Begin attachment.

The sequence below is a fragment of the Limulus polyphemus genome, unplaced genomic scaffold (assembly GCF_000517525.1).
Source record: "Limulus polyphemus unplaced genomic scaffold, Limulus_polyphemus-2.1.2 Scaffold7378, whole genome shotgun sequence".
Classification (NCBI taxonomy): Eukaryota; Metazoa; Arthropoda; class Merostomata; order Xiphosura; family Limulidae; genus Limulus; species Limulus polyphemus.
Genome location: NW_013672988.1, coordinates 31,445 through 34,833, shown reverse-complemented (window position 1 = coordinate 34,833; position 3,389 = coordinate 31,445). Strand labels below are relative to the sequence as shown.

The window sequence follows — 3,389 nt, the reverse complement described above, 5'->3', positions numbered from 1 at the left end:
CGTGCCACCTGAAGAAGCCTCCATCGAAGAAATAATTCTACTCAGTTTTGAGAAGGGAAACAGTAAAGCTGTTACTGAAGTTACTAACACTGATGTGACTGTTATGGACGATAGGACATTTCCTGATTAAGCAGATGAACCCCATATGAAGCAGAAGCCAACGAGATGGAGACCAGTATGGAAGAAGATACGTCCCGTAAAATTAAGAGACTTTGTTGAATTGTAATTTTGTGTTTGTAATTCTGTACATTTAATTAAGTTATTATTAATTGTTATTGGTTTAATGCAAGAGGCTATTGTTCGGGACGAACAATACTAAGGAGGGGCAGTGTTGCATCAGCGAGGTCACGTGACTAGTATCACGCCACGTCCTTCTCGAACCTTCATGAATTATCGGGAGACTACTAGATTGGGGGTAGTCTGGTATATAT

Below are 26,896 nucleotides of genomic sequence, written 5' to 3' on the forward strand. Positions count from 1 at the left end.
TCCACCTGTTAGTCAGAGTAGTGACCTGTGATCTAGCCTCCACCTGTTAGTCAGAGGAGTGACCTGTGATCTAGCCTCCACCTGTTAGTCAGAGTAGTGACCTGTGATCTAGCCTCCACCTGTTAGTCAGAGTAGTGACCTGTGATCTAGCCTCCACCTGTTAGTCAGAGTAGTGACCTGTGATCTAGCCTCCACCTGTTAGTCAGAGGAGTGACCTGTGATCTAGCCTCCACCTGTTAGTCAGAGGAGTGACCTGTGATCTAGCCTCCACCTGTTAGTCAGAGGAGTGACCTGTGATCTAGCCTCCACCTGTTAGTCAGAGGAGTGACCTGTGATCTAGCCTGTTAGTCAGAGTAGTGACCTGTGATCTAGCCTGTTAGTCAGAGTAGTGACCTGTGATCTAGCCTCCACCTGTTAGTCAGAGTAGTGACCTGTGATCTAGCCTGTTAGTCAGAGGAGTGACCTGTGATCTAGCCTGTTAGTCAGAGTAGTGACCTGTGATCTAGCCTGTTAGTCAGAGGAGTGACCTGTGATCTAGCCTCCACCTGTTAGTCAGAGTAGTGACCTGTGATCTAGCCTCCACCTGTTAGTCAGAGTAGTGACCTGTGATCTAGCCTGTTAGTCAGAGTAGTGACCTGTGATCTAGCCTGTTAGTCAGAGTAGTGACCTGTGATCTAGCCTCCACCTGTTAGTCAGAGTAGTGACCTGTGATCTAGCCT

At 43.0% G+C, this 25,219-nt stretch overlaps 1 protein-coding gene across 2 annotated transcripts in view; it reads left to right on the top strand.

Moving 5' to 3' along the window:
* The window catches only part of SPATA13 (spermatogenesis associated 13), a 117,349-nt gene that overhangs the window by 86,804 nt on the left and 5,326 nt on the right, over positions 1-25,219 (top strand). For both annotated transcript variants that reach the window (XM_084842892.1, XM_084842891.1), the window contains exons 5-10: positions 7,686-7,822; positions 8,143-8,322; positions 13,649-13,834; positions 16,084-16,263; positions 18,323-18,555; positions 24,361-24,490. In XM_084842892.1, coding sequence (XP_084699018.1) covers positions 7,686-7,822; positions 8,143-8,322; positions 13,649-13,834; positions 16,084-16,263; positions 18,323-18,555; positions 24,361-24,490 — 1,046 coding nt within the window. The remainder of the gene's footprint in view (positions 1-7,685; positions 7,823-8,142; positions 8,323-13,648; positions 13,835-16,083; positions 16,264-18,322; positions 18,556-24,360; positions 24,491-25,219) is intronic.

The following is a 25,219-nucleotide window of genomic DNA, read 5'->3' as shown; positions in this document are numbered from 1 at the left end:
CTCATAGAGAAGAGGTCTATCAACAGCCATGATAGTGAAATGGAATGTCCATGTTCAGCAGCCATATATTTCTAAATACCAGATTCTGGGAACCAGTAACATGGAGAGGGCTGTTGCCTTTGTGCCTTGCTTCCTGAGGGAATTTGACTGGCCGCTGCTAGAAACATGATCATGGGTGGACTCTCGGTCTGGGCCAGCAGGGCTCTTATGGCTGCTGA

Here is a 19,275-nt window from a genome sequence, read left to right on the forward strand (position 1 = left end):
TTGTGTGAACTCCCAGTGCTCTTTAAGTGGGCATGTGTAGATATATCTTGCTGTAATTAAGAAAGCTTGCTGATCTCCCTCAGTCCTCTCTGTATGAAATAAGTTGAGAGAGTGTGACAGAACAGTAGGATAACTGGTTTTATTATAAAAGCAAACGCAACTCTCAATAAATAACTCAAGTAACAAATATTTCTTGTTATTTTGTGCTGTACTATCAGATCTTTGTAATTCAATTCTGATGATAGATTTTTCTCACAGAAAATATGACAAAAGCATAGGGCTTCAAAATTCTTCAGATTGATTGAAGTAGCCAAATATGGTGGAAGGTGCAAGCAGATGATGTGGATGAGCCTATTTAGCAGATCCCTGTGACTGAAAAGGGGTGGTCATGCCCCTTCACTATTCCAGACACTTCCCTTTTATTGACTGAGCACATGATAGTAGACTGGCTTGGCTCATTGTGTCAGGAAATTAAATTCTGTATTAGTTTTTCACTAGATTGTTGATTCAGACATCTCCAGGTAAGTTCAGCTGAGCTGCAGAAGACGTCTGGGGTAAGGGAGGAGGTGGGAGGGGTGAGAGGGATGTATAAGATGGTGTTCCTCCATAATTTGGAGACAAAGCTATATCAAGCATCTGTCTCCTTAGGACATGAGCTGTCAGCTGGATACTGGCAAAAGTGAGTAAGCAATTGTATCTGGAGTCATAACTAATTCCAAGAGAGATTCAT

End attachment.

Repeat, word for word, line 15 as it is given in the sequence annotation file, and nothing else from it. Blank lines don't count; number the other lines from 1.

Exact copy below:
TTGTGTGAACTCCCAGTGCTCTTTAAGTGGGCATGTGTAGATATATCTTGCTGTAATTAAGAAAGCTTGCTGATCTCCCTCAGTCCTCTCTGTATGAAATAAGTTGAGAGAGTGTGACAGAACAGTAGGATAACTGGTTTTATTATAAAAGCAAACGCAACTCTCAATAAATAACTCAAGTAACAAATATTTCTTGTTATTTTGTGCTGTACTATCAGATCTTTGTAATTCAATTCTGATGATAGATTTTTCTCACAGAAAATATGACAAAAGCATAGGGCTTCAAAATTCTTCAGATTGATTGAAGTAGCCAAATATGGTGGAAGGTGCAAGCAGATGATGTGGATGAGCCTATTTAGCAGATCCCTGTGACTGAAAAGGGGTGGTCATGCCCCTTCACTATTCCAGACACTTCCCTTTTATTGACTGAGCACATGATAGTAGACTGGCTTGGCTCATTGTGTCAGGAAATTAAATTCTGTATTAGTTTTTCACTAGATTGTTGATTCAGACATCTCCAGGTAAGTTCAGCTGAGCTGCAGAAGACGTCTGGGGTAAGGGAGGAGGTGGGAGGGGTGAGAGGGATGTATAAGATGGTGTTCCTCCATAATTTGGAGACAAAGCTATATCAAGCATCTGTCTCCTTAGGACATGAGCTGTCAGCTGGATACTGGCAAAAGTGAGTAAGCAATTGTATCTGGAGTCATAACTAATTCCAAGAGAGATTCAT